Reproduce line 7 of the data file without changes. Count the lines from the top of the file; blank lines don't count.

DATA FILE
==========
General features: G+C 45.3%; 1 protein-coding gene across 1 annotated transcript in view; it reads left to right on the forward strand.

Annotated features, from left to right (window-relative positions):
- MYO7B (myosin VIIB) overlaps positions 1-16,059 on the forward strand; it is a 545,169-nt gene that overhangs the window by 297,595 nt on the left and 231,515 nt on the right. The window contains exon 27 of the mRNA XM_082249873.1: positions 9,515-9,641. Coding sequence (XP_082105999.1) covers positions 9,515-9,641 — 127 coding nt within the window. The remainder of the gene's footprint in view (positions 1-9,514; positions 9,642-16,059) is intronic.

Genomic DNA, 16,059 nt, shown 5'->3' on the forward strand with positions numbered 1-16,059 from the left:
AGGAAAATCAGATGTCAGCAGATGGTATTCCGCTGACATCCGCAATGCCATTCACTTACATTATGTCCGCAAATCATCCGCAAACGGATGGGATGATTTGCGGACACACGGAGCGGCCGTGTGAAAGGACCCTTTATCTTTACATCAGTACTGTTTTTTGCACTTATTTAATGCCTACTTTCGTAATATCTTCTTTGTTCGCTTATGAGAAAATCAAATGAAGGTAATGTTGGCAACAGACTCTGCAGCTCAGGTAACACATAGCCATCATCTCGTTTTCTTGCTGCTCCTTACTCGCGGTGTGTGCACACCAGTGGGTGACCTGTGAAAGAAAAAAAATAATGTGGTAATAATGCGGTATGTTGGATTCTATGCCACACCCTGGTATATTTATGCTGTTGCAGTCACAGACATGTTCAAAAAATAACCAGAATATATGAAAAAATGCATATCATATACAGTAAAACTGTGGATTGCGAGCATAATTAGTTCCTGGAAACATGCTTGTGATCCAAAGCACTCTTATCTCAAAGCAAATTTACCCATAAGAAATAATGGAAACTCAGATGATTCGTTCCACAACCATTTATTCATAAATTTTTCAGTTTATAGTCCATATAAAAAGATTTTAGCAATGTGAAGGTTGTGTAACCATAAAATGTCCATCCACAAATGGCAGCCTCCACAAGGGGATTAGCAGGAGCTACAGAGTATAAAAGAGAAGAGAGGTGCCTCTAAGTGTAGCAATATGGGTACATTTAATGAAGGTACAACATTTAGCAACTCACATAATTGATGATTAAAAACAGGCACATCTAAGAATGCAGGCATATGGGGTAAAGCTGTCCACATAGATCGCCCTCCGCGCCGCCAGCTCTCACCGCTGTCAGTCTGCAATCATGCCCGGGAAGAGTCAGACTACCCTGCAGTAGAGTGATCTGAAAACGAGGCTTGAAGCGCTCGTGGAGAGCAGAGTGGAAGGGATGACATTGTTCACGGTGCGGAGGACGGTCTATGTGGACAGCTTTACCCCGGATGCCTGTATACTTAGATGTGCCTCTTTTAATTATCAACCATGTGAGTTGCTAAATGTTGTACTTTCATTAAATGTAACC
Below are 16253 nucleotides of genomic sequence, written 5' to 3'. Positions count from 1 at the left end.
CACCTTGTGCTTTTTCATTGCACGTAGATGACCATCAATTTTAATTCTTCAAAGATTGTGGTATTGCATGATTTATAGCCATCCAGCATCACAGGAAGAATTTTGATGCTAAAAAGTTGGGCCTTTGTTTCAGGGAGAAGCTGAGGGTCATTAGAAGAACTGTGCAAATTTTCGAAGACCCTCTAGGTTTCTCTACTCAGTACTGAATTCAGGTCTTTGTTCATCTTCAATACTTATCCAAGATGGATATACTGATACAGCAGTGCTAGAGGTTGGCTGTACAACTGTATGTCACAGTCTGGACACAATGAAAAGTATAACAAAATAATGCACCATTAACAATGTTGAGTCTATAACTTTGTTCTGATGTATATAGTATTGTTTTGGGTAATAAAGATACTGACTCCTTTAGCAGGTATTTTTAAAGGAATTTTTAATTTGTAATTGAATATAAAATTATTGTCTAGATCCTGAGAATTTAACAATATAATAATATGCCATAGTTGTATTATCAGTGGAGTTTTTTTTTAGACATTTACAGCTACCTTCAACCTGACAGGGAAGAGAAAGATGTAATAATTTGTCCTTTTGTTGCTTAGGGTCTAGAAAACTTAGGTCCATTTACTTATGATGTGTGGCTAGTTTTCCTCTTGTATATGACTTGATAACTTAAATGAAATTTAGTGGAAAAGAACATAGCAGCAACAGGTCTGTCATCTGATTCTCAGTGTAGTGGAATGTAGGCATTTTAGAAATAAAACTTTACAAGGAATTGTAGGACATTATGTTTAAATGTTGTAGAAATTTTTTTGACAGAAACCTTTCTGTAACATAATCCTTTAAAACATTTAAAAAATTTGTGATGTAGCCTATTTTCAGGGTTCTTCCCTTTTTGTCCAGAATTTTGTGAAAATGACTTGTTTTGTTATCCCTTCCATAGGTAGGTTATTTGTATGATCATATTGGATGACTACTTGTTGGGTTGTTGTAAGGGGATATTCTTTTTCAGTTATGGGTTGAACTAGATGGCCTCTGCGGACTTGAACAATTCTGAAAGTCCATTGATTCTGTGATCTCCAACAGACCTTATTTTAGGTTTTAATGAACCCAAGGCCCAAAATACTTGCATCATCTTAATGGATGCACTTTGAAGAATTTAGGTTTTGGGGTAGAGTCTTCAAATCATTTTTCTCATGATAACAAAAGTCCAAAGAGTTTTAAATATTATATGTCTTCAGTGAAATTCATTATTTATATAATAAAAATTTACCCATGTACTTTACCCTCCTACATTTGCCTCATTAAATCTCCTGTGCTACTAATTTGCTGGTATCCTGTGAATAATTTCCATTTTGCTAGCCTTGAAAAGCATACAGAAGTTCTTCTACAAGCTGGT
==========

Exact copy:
CACCTTGTGCTTTTTCATTGCACGTAGATGACCATCAATTTTAATTCTTCAAAGATTGTGGTATTGCATGATTTATAGCCATCCAGCATCACAGGAAGAATTTTGATGCTAAAAAGTTGGGCCTTTGTTTCAGGGAGAAGCTGAGGGTCATTAGAAGAACTGTGCAAATTTTCGAAGACCCTCTAGGTTTCTCTACTCAGTACTGAATTCAGGTCTTTGTTCATCTTCAATACTTATCCAAGATGGATATACTGATACAGCAGTGCTAGAGGTTGGCTGTACAACTGTATGTCACAGTCTGGACACAATGAAAAGTATAACAAAATAATGCACCATTAACAATGTTGAGTCTATAACTTTGTTCTGATGTATATAGTATTGTTTTGGGTAATAAAGATACTGACTCCTTTAGCAGGTATTTTTAAAGGAATTTTTAATTTGTAATTGAATATAAAATTATTGTCTAGATCCTGAGAATTTAACAATATAATAATATGCCATAGTTGTATTATCAGTGGAGTTTTTTTTTAGACATTTACAGCTACCTTCAACCTGACAGGGAAGAGAAAGATGTAATAATTTGTCCTTTTGTTGCTTAGGGTCTAGAAAACTTAGGTCCATTTACTTATGATGTGTGGCTAGTTTTCCTCTTGTATATGACTTGATAACTTAAATGAAATTTAGTGGAAAAGAACATAGCAGCAACAGGTCTGTCATCTGATTCTCAGTGTAGTGGAATGTAGGCATTTTAGAAATAAAACTTTACAAGGAATTGTAGGACATTATGTTTAAATGTTGTAGAAATTTTTTTGACAGAAACCTTTCTGTAACATAATCCTTTAAAACATTTAAAAAATTTGTGATGTAGCCTATTTTCAGGGTTCTTCCCTTTTTGTCCAGAATTTTGTGAAAATGACTTGTTTTGTTATCCCTTCCATAGGTAGGTTATTTGTATGATCATATTGGATGACTACTTGTTGGGTTGTTGTAAGGGGATATTCTTTTTCAGTTATGGGTTGAACTAGATGGCCTCTGCGGACTTGAACAATTCTGAAAGTCCATTGATTCTGTGATCTCCAACAGACCTTATTTTAGGTTTTAATGAACCCAAGGCCCAAAATACTTGCATCATCTTAATGGATGCACTTTGAAGAATTTAGGTTTTGGGGTAGAGTCTTCAAATCATTTTTCTCATGATAACAAAAGTCCAAAGAGTTTTAAATATTATATGTCTTCAGTGAAATTCATTATTTATATAATAAAAATTTACCCATGTACTTTACCCTCCTACATTTGCCTCATTAAATCTCCTGTGCTACTAATTTGCTGGTATCCTGTGAATAATTTCCATTTTGCTAGCCTTGAAAAGCATACAGAAGTTCTTCTACAAGCTGGT